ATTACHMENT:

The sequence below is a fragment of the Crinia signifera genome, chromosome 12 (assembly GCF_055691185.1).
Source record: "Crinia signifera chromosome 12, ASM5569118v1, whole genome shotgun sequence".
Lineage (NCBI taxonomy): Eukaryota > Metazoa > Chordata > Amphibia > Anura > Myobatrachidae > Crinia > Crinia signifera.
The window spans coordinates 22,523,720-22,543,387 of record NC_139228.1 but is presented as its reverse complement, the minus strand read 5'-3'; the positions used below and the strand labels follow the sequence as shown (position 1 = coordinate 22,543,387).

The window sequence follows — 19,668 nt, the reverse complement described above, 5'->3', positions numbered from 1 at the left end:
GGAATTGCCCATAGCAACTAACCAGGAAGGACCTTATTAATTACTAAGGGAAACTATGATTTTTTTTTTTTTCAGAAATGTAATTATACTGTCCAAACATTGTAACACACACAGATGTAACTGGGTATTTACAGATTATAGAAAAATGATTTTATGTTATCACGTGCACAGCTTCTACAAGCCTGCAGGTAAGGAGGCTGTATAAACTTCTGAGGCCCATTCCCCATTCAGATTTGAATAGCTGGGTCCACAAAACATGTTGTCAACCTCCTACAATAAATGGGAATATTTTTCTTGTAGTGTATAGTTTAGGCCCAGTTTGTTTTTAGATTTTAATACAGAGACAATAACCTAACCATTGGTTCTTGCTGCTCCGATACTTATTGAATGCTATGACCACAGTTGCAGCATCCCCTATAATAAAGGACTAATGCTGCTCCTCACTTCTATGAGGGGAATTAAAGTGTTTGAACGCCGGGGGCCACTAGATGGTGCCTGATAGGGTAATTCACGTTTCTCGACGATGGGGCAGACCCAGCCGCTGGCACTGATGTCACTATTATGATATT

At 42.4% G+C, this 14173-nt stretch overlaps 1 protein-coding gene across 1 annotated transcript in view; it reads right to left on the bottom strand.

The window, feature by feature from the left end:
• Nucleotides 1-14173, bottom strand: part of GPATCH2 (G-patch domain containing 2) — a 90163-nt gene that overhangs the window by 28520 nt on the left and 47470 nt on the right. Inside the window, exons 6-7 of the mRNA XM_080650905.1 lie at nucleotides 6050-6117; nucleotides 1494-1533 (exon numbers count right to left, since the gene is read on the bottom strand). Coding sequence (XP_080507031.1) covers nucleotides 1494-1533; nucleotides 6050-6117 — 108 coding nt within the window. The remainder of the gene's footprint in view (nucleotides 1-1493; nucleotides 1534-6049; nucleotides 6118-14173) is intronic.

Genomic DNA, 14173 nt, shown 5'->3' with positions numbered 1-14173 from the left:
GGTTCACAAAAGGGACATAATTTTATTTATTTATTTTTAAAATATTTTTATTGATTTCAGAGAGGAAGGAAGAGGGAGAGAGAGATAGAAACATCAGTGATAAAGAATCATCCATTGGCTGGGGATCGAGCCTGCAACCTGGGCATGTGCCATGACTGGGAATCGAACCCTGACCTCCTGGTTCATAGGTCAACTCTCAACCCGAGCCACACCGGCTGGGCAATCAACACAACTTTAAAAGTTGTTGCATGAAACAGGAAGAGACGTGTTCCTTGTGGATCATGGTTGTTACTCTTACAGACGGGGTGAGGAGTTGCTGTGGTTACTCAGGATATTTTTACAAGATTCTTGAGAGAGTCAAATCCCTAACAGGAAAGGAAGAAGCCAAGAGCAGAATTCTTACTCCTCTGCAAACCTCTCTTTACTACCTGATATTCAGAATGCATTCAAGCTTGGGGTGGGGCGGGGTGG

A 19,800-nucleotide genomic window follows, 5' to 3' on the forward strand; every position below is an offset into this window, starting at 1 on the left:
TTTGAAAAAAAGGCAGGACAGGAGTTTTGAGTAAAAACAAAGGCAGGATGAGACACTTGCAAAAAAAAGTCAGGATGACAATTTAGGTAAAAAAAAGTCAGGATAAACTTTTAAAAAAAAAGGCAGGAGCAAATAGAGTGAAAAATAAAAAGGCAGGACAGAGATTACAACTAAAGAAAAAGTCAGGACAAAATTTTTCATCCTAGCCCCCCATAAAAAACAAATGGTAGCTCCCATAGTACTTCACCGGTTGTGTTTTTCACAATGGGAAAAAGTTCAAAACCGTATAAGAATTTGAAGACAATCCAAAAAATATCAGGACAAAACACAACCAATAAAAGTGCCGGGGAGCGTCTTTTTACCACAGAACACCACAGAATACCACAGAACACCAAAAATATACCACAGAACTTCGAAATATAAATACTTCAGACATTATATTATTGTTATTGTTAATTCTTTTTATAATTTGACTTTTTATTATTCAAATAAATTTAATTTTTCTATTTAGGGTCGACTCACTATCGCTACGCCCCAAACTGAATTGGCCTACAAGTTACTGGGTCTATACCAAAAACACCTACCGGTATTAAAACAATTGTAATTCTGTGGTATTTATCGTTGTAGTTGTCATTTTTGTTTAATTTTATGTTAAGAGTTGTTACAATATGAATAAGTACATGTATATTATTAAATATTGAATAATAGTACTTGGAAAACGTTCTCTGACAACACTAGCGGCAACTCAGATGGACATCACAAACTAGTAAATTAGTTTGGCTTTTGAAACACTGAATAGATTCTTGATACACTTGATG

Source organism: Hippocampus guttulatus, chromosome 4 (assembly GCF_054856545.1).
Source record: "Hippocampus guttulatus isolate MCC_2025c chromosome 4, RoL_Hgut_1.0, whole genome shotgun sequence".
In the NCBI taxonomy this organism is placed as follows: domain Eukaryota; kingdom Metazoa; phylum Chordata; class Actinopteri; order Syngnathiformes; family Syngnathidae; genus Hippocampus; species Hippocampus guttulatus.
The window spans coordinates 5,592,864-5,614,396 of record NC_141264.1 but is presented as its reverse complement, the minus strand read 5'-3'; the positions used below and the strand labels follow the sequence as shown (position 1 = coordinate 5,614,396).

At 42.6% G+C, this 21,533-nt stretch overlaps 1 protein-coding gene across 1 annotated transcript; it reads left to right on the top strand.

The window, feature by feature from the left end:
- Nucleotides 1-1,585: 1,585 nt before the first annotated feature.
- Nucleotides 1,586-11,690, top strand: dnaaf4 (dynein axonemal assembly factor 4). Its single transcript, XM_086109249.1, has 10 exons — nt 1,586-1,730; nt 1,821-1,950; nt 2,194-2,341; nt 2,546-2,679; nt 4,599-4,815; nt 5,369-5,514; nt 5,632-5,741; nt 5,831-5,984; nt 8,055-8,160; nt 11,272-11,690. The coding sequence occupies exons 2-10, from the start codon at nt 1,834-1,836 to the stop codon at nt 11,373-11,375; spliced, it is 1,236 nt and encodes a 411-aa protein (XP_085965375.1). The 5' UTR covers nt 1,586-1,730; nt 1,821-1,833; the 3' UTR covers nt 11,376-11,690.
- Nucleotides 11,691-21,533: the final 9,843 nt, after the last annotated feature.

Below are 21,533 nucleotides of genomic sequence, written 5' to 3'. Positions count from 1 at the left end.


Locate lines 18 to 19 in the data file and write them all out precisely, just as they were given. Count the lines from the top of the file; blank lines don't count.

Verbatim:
At 42.6% G+C, this 21,533-nt stretch overlaps 1 protein-coding gene across 1 annotated transcript; it reads left to right on the top strand.

The window, feature by feature from the left end: